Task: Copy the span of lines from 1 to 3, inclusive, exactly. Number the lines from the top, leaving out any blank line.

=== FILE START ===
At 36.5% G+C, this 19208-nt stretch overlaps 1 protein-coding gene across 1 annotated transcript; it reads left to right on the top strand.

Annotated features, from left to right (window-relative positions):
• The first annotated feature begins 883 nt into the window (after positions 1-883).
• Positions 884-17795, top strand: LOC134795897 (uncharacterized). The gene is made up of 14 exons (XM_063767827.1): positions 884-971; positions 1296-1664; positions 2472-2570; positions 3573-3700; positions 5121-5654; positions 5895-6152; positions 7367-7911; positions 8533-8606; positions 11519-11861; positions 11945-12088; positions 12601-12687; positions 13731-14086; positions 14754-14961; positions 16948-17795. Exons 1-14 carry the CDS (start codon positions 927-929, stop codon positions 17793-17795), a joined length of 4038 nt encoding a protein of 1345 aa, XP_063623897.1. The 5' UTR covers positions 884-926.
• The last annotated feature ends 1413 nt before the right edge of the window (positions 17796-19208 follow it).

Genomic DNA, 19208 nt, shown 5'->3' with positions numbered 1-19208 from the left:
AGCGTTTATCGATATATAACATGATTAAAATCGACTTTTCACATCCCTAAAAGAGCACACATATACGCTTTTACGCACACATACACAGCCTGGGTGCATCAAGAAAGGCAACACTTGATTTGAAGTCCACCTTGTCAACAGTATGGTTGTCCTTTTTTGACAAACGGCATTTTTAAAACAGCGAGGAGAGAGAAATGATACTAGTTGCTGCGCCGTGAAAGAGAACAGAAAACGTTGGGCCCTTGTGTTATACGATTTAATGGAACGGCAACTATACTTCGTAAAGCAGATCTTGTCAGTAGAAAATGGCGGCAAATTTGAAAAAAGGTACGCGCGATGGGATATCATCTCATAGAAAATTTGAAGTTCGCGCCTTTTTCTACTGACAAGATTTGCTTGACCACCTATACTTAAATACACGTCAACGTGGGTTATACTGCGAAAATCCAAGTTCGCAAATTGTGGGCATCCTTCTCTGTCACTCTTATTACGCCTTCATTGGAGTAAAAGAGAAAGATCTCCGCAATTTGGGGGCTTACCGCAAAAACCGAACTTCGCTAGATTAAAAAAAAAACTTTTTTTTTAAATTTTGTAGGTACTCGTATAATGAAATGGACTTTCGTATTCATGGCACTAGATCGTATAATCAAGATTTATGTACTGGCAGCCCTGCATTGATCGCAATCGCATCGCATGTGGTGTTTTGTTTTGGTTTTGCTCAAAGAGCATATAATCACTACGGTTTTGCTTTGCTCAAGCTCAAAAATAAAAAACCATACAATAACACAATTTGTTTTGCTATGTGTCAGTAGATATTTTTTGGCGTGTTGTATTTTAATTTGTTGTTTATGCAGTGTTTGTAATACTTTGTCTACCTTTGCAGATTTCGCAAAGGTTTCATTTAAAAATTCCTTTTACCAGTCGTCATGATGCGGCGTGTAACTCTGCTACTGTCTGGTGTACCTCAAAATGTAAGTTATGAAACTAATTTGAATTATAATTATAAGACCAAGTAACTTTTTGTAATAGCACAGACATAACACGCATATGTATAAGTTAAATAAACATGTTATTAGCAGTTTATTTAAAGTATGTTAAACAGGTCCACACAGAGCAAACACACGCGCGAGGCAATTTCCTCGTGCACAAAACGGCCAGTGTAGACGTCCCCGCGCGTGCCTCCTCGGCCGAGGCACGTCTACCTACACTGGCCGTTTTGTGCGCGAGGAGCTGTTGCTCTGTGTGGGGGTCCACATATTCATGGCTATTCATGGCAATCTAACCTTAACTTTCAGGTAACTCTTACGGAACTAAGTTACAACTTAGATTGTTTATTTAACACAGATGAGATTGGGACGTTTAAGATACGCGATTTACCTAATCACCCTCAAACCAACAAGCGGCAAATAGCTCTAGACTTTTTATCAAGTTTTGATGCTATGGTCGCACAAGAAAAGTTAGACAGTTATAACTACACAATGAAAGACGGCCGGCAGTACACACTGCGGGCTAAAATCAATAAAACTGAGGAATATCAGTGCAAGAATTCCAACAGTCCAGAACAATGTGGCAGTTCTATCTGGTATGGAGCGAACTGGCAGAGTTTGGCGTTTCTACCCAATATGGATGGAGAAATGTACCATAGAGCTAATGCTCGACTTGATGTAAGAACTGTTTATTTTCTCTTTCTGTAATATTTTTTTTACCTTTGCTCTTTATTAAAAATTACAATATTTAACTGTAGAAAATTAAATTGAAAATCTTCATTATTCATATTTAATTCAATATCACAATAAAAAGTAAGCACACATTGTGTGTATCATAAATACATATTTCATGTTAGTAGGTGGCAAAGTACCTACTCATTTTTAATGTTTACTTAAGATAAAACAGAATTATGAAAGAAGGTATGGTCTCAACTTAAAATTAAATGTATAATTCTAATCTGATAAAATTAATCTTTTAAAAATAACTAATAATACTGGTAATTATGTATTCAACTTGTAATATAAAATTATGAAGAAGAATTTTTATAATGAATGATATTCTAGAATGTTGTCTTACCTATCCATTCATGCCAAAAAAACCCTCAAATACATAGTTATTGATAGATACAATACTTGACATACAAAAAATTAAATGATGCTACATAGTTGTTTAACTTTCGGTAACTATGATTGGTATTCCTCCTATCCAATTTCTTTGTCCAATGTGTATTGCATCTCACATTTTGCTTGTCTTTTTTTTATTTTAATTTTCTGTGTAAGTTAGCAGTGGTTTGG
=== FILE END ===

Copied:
At 36.5% G+C, this 19208-nt stretch overlaps 1 protein-coding gene across 1 annotated transcript; it reads left to right on the top strand.

Annotated features, from left to right (window-relative positions):
• The first annotated feature begins 883 nt into the window (after positions 1-883).